Then the paper moves on to the effect of all these chemicals and the foods themselves on our bodies.

They sum up:

These phenomena are due, in part, to production and processing methods that emphasize economic efficiency but do not give sufficient priority to public health or the environment.

Some things that surprised me:

The average U.S. farm uses 3 kcal of fossil energy in producing 1 kcal of food energy (in feedlot beef  production, this ratio is 35:1), and this does not include the energy used to process and transport the food.

Thirty-five calories of fossil fuel to make one calorie of food energy!

Barnard et al. estimated that meat consumption costs the United States roughly $30–60 billion a year in medical costs. The authors made this calculation (which they considered a conservative one) on the basis of the estimated contribution that eating meat makes to the diseases discussed above, plus other chronic diseases common in affluent countries and foodborne illnesses linked to meat consumption.

The United Nations has estimated that about 2 million poisonings and 10,000 deaths occur each year from pesticides.

One meta-analysis found that in nine comparison studies, vegans had an average cholesterol level of 158 mg/dL, vegetarians 182 mg/dL, and omnivores 193 mg/dL….  Whereas the average cholesterol level among heart attack victims is 244 mg/dL of blood serum, heart attack risk falls to virtually zero when the cholesterol level is less than 150 mg/dL.

The authors make the point that unsustainable farming is nothing new – many civilizations have collapsed because of their farming methods.  Sustainable methods will consider long-term effects on topsoil, biodiversity, and rural communities, instead of just short-term profit.  Sustainable agriculture will change from place to place and over time.  Sustainable methods might include crop rotation and soil conservation, among others.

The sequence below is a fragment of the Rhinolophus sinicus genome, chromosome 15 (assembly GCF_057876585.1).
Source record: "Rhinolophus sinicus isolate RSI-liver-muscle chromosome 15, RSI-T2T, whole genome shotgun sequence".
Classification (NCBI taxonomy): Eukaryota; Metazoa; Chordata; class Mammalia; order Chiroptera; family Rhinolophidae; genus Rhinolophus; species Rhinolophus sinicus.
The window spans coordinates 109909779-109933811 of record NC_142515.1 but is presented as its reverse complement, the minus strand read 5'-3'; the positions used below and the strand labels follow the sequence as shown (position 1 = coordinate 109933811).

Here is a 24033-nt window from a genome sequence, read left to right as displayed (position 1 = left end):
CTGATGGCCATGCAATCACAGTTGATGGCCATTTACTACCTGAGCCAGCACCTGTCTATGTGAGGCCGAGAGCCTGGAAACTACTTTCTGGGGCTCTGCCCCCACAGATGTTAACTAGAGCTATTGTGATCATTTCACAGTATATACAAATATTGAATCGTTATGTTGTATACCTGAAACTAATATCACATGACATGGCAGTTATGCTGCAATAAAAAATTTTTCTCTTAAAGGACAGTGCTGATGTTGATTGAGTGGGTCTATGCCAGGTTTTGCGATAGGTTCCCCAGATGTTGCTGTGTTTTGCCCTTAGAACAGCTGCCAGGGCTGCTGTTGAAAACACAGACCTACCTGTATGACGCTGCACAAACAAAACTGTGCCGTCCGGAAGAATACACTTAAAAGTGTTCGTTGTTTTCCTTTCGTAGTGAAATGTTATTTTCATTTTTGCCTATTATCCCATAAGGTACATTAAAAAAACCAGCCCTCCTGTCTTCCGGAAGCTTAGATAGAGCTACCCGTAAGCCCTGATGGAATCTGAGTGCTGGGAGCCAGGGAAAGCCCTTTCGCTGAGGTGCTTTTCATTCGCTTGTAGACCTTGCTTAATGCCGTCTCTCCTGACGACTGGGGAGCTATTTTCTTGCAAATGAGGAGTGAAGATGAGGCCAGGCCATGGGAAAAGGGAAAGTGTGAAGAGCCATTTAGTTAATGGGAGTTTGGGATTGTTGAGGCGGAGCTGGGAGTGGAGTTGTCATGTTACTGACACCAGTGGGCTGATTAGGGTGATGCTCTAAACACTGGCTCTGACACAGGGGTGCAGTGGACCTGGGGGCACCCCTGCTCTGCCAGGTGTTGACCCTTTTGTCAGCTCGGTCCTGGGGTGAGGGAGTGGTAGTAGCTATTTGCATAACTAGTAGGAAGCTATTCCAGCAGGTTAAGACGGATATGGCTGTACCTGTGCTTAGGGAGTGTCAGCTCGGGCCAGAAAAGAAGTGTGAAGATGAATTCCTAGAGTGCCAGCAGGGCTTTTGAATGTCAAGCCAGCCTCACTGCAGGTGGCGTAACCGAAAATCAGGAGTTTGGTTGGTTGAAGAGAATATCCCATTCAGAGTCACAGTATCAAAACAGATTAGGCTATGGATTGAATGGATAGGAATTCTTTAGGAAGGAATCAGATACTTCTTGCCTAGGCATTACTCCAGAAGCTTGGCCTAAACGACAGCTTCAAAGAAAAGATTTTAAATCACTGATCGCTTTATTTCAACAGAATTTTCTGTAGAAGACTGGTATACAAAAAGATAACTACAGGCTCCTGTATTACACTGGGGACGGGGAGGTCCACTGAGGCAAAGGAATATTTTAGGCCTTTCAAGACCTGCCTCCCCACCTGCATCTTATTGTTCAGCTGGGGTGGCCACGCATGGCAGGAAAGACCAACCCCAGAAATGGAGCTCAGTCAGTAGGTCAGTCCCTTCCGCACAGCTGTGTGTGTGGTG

So why don’t we do this?  Because farm input required by modern agriculture methods (think fertilizer, pesticides, and the kind of seeds farmers can’t save and replant)  is a huge, powerful business that influences government subsidization of large-scale unsustainable farming.

One thing that would help, they say, is to convince farmers that sustainable farming can be just as profitable, and they give a large-scale example in Gallo Wine.  Urban agriculture is good, and this is about the fourth paper I’ve read that says that farm markets and CSAs are a really important way consumers can make an impact.

They conclude:

Coupled with energy- and resource intensive food production methods, rising population and rising per capita consumption are bringing us closer to the limits of the planet’s ability to produce food and fiber for everyone.

These problems are complex and have no single solution, which leaves many people feeling powerless to affect them.  One personal act that can have a profound impact on these issues is reducing meat consumption.

The Center’s book “Putting Meat on the Table” is available for free download.  Lawrence and Walker offered a course, “Food Production, Public Health, and the Environment” through John’s Hopkins which sounds similar to the Yale course I’m auditing (and from the same semester).  Although JH’s course is less user-friendly (you have to synchronize MP3 audio lectures with PDF slides), it does have a list links of readings which seemed different than those required by Yale.

Posted in Disease, Environment, Nutrition | Tagged: , , , , , , , , , , , , | Leave a Comment »

Bearing Witness

Posted by tinako on June 8, 2010

Pancho and Filipe, two sweet calves rescued by Farm Sanctuary in March.

Susie Coston, Farm Sanctuary’s National Director, writes about how they know that the Conklin Farm abuse is not isolated – because most of the animals they rescue come in terrified of people.

Bearing Witness to Conklin Farm Abuse

Posted in Menus | Tagged: , , , , | Leave a Comment »